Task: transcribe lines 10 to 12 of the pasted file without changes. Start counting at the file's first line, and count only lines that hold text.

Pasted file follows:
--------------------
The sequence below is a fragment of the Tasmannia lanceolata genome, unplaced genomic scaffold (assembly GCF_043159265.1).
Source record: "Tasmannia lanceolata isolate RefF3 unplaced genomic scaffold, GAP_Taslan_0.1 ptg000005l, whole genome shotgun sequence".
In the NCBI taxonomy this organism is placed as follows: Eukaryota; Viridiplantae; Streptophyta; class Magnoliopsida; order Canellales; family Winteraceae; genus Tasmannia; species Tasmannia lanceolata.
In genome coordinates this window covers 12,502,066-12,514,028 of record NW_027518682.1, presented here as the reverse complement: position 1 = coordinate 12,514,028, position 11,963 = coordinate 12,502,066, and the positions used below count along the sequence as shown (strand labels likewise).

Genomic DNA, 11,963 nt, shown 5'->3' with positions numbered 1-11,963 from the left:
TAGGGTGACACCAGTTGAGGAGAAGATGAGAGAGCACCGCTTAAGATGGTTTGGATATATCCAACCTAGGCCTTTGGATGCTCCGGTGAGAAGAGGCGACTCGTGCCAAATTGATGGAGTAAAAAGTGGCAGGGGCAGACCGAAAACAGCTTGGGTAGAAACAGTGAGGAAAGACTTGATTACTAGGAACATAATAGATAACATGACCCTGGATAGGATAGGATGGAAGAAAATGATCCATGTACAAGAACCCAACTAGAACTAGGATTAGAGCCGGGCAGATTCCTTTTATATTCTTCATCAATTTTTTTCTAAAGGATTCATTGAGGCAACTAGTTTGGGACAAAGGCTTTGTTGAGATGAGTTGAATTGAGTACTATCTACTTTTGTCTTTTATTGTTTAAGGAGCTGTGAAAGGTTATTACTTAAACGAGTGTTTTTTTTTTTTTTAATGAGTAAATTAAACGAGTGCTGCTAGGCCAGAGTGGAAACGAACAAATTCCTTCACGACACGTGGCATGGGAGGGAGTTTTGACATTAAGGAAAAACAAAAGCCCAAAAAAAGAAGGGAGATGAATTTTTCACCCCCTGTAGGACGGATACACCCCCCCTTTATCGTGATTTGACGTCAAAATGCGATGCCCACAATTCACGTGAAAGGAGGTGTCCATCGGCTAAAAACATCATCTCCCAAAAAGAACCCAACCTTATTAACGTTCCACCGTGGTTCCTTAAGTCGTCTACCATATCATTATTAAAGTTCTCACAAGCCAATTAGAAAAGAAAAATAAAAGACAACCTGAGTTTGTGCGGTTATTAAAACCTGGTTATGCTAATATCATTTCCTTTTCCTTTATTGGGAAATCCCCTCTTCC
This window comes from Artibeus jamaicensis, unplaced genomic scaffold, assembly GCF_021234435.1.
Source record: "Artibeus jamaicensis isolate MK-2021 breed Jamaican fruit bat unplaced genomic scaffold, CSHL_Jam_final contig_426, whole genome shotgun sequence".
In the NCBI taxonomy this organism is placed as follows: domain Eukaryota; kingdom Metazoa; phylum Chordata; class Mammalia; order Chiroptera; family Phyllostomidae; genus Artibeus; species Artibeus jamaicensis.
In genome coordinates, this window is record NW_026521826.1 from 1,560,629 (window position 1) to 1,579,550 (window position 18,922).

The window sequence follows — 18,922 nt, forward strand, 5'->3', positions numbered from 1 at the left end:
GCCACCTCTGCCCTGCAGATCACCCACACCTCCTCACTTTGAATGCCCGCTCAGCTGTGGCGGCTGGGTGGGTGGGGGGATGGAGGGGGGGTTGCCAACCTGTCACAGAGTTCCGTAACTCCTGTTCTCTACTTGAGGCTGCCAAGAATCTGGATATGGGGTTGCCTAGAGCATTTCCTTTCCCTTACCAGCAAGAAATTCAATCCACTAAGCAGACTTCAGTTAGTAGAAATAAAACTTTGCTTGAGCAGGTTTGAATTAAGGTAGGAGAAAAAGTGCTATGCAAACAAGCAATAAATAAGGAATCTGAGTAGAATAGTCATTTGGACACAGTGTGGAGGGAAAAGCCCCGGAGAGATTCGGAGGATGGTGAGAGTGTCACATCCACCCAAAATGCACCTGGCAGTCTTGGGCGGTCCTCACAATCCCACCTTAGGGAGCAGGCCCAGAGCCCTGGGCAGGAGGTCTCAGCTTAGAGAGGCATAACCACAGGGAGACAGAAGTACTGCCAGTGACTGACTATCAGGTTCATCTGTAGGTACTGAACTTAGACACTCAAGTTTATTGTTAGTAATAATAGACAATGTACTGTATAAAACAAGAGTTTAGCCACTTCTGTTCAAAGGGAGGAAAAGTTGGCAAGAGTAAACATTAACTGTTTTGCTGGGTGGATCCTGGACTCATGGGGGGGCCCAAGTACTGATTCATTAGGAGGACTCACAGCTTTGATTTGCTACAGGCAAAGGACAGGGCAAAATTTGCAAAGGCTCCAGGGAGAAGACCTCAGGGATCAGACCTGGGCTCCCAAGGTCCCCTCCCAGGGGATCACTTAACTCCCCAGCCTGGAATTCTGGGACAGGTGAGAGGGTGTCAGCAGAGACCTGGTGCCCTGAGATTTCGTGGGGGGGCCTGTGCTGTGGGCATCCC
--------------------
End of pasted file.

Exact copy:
In genome coordinates, this window is record NW_026521826.1 from 1,560,629 (window position 1) to 1,579,550 (window position 18,922).

The window sequence follows — 18,922 nt, forward strand, 5'->3', positions numbered from 1 at the left end:
GCCACCTCTGCCCTGCAGATCACCCACACCTCCTCACTTTGAATGCCCGCTCAGCTGTGGCGGCTGGGTGGGTGGGGGGATGGAGGGGGGGTTGCCAACCTGTCACAGAGTTCCGTAACTCCTGTTCTCTACTTGAGGCTGCCAAGAATCTGGATATGGGGTTGCCTAGAGCATTTCCTTTCCCTTACCAGCAAGAAATTCAATCCACTAAGCAGACTTCAGTTAGTAGAAATAAAACTTTGCTTGAGCAGGTTTGAATTAAGGTAGGAGAAAAAGTGCTATGCAAACAAGCAATAAATAAGGAATCTGAGTAGAATAGTCATTTGGACACAGTGTGGAGGGAAAAGCCCCGGAGAGATTCGGAGGATGGTGAGAGTGTCACATCCACCCAAAATGCACCTGGCAGTCTTGGGCGGTCCTCACAATCCCACCTTAGGGAGCAGGCCCAGAGCCCTGGGCAGGAGGTCTCAGCTTAGAGAGGCATAACCACAGGGAGACAGAAGTACTGCCAGTGACTGACTATCAGGTTCATCTGTAGGTACTGAACTTAGACACTCAAGTTTATTGTTAGTAATAATAGACAATGTACTGTATAAAACAAGAGTTTAGCCACTTCTGTTCAAAGGGAGGAAAAGTTGGCAAGAGTAAACATTAACTGTTTTGCTGGGTGGATCCTGGACTCATGGGGGGGCCCAAGTACTGATTCATTAGGAGGACTCACAGCTTTGATTTGCTACAGGCAAAGGACAGGGCAAAATTTGCAAAGGCTCCAGGGAGAAGACCTCAGGGATCAGACCTGGGCTCCCAAGGTCCCCTCCCAGGGGATCACTTAACTCCCCAGCCTGGAATTCTGGGACAGGTGAGAGGGTGTCAGCAGAGACCTGGTGCCCTGAGATTTCGTGGGGGGGCCTGTGCTGTGGGCATCCC